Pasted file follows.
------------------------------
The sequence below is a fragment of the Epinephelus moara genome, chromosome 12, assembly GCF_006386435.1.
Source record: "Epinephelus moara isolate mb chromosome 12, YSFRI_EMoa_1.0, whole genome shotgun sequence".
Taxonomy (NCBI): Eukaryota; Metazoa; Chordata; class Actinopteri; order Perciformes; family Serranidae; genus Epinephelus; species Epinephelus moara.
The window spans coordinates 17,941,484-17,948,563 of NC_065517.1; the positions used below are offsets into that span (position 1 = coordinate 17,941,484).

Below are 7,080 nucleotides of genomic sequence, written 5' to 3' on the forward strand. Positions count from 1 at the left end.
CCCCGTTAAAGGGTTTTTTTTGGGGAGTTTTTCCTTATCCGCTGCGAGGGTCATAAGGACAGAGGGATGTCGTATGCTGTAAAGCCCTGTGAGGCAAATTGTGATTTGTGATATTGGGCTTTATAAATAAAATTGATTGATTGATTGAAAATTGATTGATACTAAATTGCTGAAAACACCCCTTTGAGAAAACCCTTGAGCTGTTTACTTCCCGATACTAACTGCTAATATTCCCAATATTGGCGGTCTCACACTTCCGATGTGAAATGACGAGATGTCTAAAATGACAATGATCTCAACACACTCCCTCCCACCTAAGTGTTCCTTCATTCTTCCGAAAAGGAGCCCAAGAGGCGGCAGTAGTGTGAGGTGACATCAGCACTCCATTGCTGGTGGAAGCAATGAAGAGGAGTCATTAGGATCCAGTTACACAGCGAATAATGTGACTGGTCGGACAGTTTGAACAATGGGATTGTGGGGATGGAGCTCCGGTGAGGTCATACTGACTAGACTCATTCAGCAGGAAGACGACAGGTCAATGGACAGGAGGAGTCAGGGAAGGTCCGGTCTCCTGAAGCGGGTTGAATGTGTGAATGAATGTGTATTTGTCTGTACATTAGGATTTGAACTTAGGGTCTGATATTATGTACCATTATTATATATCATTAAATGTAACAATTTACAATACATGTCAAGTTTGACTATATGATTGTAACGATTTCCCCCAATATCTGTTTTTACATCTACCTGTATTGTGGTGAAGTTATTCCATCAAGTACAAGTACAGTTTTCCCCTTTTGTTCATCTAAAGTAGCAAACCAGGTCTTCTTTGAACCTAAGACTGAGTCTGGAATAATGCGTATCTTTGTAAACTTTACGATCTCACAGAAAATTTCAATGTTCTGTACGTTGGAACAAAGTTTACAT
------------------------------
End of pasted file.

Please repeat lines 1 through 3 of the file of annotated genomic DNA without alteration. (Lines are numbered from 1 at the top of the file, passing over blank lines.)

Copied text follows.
The sequence below is a fragment of the Epinephelus moara genome, chromosome 12, assembly GCF_006386435.1.
Source record: "Epinephelus moara isolate mb chromosome 12, YSFRI_EMoa_1.0, whole genome shotgun sequence".
Taxonomy (NCBI): Eukaryota; Metazoa; Chordata; class Actinopteri; order Perciformes; family Serranidae; genus Epinephelus; species Epinephelus moara.